Small amounts of lubricants are usually added, as well. The most common of these is magnesium stearate; however, other commonly used tablet lubricants include stearic acid (stearin), hydrogenated oil, and sodium stearyl fumarate. These help the tablets, once pressed, to be more easily ejected from the die.
Many tablets today are coated after being pressed. Although sugar-coating was popular in the past, the process has many drawbacks. Modern tablet coatings are polymer and polysaccharide based, with plasticizers and pigments included. Tablet coatings must be stable and strong enough to survive the handling of the tablet, must not make tablets stick together during the coating process, and must follow the fine contours of embossed characters or logos on tablets. Coatings can also facilitate printing on tablets, if required. Coatings are necessary for tablets that have an unpleasant taste, and a smoother finish makes large tablets easier to swallow. Tablet coatings are also useful to extend the shelf-life of components that are sensitive to moisture or oxidation. Opaque materials like titanium dioxide can protect light-sensitive actives from photodegradation. Special coatings (for example with pearlescent effects) can enhance brand recognition.
If the active ingredient of a tablet is sensitive to acid, or is irritant to the stomach lining, an enteric coating can be used, which is resistant to stomach acid and dissolves in the high pH of the intestines. Enteric coatings are also used for medicines that can be negatively affected by taking a long time to reach the small intestine where they are absorbed. Coatings are often chosen to control the rate of dissolution of the drug in the gastro-intestinal tract. Some drugs will be absorbed better at different points in the digestive system. If the highest percentage of absorption of a drug takes place in the stomach, a coating that dissolves quickly and easily in acid will be selected. If the rate of absorption is best in the large intestine or colon, then a coating that is acid resistant and dissolves slowly would be used to ensure it reached that point before dispersing. The area of the gastro-intestinal tract with the best absorption for any particular drug is usually determined by clinical trials.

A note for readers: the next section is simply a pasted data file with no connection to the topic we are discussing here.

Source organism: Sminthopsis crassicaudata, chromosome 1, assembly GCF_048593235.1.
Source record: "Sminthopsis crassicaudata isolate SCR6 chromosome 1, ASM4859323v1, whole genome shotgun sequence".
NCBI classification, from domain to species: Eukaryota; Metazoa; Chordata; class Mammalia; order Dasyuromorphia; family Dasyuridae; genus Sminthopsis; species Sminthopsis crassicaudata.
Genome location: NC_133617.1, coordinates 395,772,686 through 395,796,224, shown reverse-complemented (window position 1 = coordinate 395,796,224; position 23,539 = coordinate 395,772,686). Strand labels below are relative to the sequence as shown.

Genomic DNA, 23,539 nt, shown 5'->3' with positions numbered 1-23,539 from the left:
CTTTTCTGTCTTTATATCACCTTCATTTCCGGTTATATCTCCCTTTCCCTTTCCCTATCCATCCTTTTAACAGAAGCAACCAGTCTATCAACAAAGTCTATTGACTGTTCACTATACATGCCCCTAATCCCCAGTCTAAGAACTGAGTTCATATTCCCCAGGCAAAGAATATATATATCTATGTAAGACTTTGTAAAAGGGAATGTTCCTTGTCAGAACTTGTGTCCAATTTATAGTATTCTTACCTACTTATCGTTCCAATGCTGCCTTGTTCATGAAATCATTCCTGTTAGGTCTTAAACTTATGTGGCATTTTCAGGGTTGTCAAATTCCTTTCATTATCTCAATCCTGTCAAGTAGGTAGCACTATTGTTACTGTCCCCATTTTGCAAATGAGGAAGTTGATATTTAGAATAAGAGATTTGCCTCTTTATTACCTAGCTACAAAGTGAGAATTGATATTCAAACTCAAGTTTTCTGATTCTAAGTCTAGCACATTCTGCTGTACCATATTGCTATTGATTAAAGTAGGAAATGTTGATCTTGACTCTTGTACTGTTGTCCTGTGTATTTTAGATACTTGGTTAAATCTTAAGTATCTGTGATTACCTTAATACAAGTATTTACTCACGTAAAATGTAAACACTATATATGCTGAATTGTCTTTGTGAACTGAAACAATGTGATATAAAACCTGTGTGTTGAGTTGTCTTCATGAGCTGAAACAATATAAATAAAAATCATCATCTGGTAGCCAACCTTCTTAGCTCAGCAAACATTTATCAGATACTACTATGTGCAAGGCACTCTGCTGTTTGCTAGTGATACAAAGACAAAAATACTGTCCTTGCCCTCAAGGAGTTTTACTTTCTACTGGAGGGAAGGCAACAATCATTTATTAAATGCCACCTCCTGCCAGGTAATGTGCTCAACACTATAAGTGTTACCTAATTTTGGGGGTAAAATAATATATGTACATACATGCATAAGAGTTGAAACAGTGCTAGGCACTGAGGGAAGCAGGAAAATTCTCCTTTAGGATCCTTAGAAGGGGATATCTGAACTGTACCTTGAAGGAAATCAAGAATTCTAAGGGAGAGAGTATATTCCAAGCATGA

Tablet presses, also called tabletting machines, range from small, inexpensive bench-top models that make one tablet at a time (single-station presses), no more than a few thousand an hour, and with only around a half-ton pressure, to large, computerized, industrial models (multi-station rotary or eccentric presses) that can make hundreds of thousands to millions of tablets an hour with much greater pressure. Some tablet presses can make extremely large tablets, such as some of the toilet cleaning and deodorizing products or dishwasher soap. Others can make smaller tablets, from regular aspirin to some the size of a bb gun pellet. Tablet presses may also be used to form tablets out of a wide variety of materials, from powdered metals to cookie crumbs. The tablet press is an essential piece of machinery for any pharmaceutical and nutraceutical manufacturer.
It is sometimes necessary to split tablets into halves or quarters. Tablets are easier to break accurately if scored, but there are devices called pill-splitters which cut unscored and scored tablets. Tablets with special coatings (for example enteric coatings or controlled-release coatings) should not be broken before use, as this will expose the tablet core to the digestive juices, short-circuiting the intended delayed-release effect.
|This article is licensed under the GNU Free Documentation License. It uses material from the Wikipedia article "Tablet". A list of authors is available in Wikipedia.|